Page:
Description of problem:
Setting nsslapd-allow-anonymous-access to off prevents anonymous access to the root DSE. I'm not sure I understand section 3.4 of RFC 2251 which seems to cover this. It says a server MUST provide information about itself but later warns that this might be covered by access controls.
% ldapsearch -x -s base -b "" "(objectclass=*)" namingcontexts
ldap_bind: Inappropriate authentication (48)
additional info: Anonymous access is not allowed
RFC 4512, section 5.1 states the following:
An LDAP server SHALL provide information about itself and other
information that is specific to each server. This is represented as
a group of attributes located in the root DSE, which is named with
the DN with zero RDNs (whose [RFC4514] representation is as the
These attributes are retrievable, subject to access control and other
restrictions, if a client performs a Search operation [RFC4511] with
an empty baseObject, scope of baseObject, the filter
"(objectClass=*)" [RFC4515], and the attributes field listing the
names of the desired attributes.
What we are doing seems to be legal with regards to the RFC. One can restrict access to the root DSE entry, which we are doing when nsslapd-allow-anonymous-access is turned off.
The nsslapd-allow-anonymous-access switch is designed to truly eliminate all anonymous access as early as possible, basically only allowing an unauthenticated user to only perform operations that prove that it has a non-anonymous authorization identity (BIND, SASL BIND, and startTLS). It would be recommended to use ACIs if you want more granularity in what an anonymous user can do.
Are you trying to allow anonymous access only for searching the root DSE entry? Is there a reason you are avoiding using ACIs to do this?
This came up in a conversation between Simo and Martin about sssd, whether one can always assume the root DSE is searchable.
I noticed a similar issue when turning nsslapd-allow-anonymous-access off in the IPA client. We have an option of using a one-time password and I need to get the namingContexts. With anonymous access disabled this fails.
If using ACIs is not sufficient, I see two approaches that we can take:
- Allow anonymous to attempt to search for the root DSE when nsslapd-allow-anonymous-access is set to off (this search may still be restricted by ACIs).
- Add another configuration setting that can control if anonymous can search the root DSE or not when nsslapd-allow-anonymous-access is set to off.
I don't really like the idea of adding another config setting when we already have enough confusion about the difference between the anonymous and unauthenticated binds switch. The problem with the first approach is that we're still processing the search operation (at least parsing the BER) for any search attempt by an anonymous user to figure out if we should allow it or not. The way the anonymous access switch works now is designed to avoid processing anything we can for an anonymous user to prevent exposure to any kind of DoS attack. The first approach somewhat defeats this design.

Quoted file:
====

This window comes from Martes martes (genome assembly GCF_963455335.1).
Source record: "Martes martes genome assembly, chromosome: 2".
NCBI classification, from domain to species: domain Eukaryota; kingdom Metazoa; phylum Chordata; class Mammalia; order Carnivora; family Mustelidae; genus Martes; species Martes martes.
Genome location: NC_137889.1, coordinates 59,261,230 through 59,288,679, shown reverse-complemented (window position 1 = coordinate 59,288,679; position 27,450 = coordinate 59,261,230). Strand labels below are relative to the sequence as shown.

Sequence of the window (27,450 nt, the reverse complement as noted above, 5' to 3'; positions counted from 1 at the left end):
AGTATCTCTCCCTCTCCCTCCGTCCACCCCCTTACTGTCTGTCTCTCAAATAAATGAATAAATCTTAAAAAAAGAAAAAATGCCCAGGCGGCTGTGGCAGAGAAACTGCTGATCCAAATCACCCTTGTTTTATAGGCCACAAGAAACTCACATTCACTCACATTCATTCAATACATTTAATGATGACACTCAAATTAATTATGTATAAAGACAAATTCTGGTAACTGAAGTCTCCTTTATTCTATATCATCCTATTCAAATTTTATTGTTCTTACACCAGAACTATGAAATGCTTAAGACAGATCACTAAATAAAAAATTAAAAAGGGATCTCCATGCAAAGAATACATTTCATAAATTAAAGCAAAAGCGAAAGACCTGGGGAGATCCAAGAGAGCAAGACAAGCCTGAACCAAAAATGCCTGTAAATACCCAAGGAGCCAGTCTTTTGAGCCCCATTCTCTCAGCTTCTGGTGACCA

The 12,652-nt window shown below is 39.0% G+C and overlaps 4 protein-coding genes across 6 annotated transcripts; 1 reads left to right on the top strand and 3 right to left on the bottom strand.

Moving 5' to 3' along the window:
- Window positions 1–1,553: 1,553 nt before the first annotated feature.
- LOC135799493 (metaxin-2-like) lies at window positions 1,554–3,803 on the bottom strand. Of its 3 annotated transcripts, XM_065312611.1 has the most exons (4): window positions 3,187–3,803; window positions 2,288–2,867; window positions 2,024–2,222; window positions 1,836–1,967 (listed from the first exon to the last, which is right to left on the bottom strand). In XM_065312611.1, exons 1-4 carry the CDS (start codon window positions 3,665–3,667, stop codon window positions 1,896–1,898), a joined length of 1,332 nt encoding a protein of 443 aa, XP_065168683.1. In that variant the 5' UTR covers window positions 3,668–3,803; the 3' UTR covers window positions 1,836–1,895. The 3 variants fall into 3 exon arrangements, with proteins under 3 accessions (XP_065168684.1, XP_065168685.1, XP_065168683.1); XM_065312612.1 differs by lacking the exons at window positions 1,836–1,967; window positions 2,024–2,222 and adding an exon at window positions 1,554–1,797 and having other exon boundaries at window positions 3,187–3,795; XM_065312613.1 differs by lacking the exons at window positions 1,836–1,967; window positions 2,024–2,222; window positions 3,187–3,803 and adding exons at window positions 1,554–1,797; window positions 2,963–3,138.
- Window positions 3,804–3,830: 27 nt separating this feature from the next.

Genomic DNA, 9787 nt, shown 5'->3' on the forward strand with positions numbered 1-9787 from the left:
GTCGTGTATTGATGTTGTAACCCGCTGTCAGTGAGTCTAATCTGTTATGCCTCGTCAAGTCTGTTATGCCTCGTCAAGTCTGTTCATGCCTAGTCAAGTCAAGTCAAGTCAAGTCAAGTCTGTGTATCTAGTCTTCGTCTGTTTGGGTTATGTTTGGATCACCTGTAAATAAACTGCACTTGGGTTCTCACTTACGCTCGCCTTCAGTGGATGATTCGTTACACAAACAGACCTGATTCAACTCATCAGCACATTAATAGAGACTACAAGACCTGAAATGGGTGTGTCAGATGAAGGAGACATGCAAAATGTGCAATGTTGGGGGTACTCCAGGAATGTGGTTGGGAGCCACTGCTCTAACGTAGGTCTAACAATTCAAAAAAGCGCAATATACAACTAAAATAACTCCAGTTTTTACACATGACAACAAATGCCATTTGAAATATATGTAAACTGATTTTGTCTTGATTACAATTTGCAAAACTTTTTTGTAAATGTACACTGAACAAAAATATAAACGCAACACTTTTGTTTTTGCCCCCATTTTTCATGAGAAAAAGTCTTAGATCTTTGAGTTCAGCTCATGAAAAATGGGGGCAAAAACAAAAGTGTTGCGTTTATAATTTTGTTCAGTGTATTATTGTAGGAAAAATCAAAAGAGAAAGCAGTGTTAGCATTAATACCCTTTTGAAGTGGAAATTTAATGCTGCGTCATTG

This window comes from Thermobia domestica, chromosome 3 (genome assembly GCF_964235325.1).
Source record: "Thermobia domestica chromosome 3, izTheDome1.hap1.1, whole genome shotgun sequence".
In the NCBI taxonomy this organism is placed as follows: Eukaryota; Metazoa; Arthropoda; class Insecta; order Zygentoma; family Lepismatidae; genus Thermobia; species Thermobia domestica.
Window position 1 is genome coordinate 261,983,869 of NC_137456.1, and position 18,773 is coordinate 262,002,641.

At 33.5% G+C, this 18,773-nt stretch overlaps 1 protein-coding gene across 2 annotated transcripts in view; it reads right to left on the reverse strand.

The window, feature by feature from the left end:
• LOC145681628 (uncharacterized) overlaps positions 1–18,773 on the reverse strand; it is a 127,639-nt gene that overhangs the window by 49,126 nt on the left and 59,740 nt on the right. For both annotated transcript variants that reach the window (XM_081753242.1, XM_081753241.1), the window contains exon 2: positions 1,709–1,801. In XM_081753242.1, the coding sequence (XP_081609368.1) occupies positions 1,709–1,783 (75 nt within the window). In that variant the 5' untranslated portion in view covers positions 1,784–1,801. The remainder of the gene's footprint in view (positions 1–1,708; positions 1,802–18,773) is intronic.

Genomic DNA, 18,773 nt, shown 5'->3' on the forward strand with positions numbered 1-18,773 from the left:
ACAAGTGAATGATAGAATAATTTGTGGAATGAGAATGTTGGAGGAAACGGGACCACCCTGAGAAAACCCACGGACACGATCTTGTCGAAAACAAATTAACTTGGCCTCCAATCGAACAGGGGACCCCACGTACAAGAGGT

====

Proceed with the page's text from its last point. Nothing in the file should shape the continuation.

How about a 3-way switch? on/off work as they do today, dseonly is a compromise between the two?
Does parsing include the base? I would say that we should just check if base is empty and let the request continue. If the base is not empty the flag should be respected.
Is this a lot of parsing?
I think first approach is the right one and RFC compliant.
The correct functionality IMO is more important than attempt to prevent a DoS attack.
(In reply to comment #4)
> How about a 3-way switch? on/off work as they do today, dseonly is a compromise
> between the two?
Yes, this approach would be doable.
(In reply to comment #5)
> Does parsing include the base? I would say that we should just check if base is
> empty and let the request continue. If the base is not empty the flag should be
> Is this a lot of parsing?
> I think first approach is the right one and RFC compliant.
> The correct functionality IMO is more important than attempt to prevent a DoS
Yes, parsing the search operation includes getting the search base. The amount of parsing is not the issue. The issue is parsing anything at all for an anonymous user ties up system resources (or opens the server to some sort of an attack). The RFC really doesn't apply here, as access control is not specified by the LDAP RFCs.
The whole point of adding the anonymous access switch was to not allow an unauthenticated user from tying up any server resources (or as little as possible). One could already not allow anonymous to perform any operations via ACIs prior to the addition of this switch, but the operations would still be parsed and then rejected. Cutting of access at an earlier point was a requested feature from users of the Directory Server, so we should not break this.
I think making this setting something other than on/off as Rob suggests is probably the right approach. This allows anonymous access to be truly disabled for those who want to do that, but it also allows one to allow anonymous access to the root DSE only without needing to allow it from an ACI.
One other point to make is that a client that performs an explicit anonymous BIND operation will be rejected when the anonymous access switch is turned off. This is by design. It is not required to perform an explicit BIND operation before other operations in LDAPv3, but some clients may still choose to send the BIND first. Opening up anonymous access to the root DSE with this switch will not (and should not) change this behavior.
Created attachment 468061 [details]
Pushed to master. Thanks to Noriko for the review!
Counting objects: 23, done.
Delta compression using up to 2 threads.
Compressing objects: 100% (12/12), done.
Writing objects: 100% (12/12), 2.69 KiB, done.
Total 12 (delta 10), reused 0 (delta 0)
e98841c..b3b0217 master -> master
This Bug fix is tested and verified.
Test cases are automated under bindControl test suit.